The Medical-Legal Debate Over Shaken Baby SyndromeMadeline Holler
NPR is running a difficult to listen to but important series this week on how flawed science regarding Shaken Baby Syndrome was used to send more than one innocent parent to jail — sometimes for life.
In the last few years, what had once been considered irrefutable symptoms of Shaken Baby Syndrome — bleeding at the back of the eye, bleeding in the protective area of the brain, and brain swelling — have come under scrutiny. Some blood diseases produce the same bleeding and swelling and only a blood test can determine the difference.
Even the neurosurgeon who came up with the diagnosis, Norman Guthkelch, thinks the syndrome is overdiagnosed and has concerns about innocent parents or caretakers going to jail because of it.
Guthkelch is concerned that there are too many cases like the one he recently reviewed in Arizona. A defense attorney asked him to look at the case of a father who has spent 10 years in prison after being convicted of killing his 5-month-old son by shaking him.
After reviewing the trial record and medical reports, Guthkelch said he was troubled to see that the medical examiner’s autopsy had concluded that the baby died of shaken baby syndrome while discounting other possible causes: A month prior to the child’s death, the boy had been admitted to the hospital with uncontrolled seizures. The baby had also briefly been in the neonatal intensive care ward after a difficult birth.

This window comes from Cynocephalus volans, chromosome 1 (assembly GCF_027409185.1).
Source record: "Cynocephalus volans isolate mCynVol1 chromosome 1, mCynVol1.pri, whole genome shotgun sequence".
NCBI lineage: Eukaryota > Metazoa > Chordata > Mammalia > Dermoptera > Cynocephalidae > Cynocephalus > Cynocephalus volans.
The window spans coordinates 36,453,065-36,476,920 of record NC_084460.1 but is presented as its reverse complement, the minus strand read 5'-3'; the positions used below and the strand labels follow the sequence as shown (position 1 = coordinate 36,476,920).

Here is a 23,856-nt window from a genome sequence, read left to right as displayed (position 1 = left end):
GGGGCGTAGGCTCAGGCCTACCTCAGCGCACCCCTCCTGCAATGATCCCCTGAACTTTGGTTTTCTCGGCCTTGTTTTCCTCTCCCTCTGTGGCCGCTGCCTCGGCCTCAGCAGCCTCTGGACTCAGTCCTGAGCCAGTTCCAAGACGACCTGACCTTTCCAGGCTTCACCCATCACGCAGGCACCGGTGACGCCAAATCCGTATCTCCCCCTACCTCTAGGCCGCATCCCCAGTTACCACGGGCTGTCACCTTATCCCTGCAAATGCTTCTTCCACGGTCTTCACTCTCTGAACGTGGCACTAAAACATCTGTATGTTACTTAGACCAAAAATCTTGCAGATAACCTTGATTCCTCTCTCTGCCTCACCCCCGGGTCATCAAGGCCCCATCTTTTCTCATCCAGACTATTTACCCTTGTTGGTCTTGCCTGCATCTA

To Guthkelch, this suggests the boy may have instead died from natural causes. “I think I used the expression in my report, ‘I wouldn’t hang a cat on the evidence of shaking, as presented.’ “
NPR and ProPublica teamed up for the report, which you can listen to online. The series tells the heartbreaking story not only of the death of these babies, but also of the false imprisonment of parents. The story of Tammy Marquardt is particularly horrifying. When her 2-year-old son got tangled in the sheets and died, she had another older boy and was also pregnant with a third. Based on forensic evidence which turned out to have been tainted, she was convicted and sent to prison for life. Her two surviving boys were adopted into other families. She served 14 years in prison and was released on parole. Since then, her case has been re-examined, as have many others in Canada. Marquardt recently gave birth to another daughter, but she still suffers from having lost her sons.
Another is the story of Ernie Lopez, a Texas father who was babysitting a 6-month-old who had recently been bitten by a spider. The girl died in his arms while he was on the phone with a 9-1-1 operator. A subsequent autopsy showed bleeding in all the Shaken Baby Syndrome areas and he was convicted — even though many members of the jury said later they believed he didn’t do it. His attorney didn’t counter with medical experts and all the jury had to go on was the attitude that bleeding symptoms equates with abuse.
Lopez is still in jail but his case has been taken up by many pro bono medical experts and attorneys.
I know when writing about the challenges to a Shaken Baby Syndrome diagnosis, there’s a lot of suspicion that people who are getting released from jail have gotten away with something. But this report shows clearly that an attitude of guilty until proven innocent colored medical opinions.
What do you think?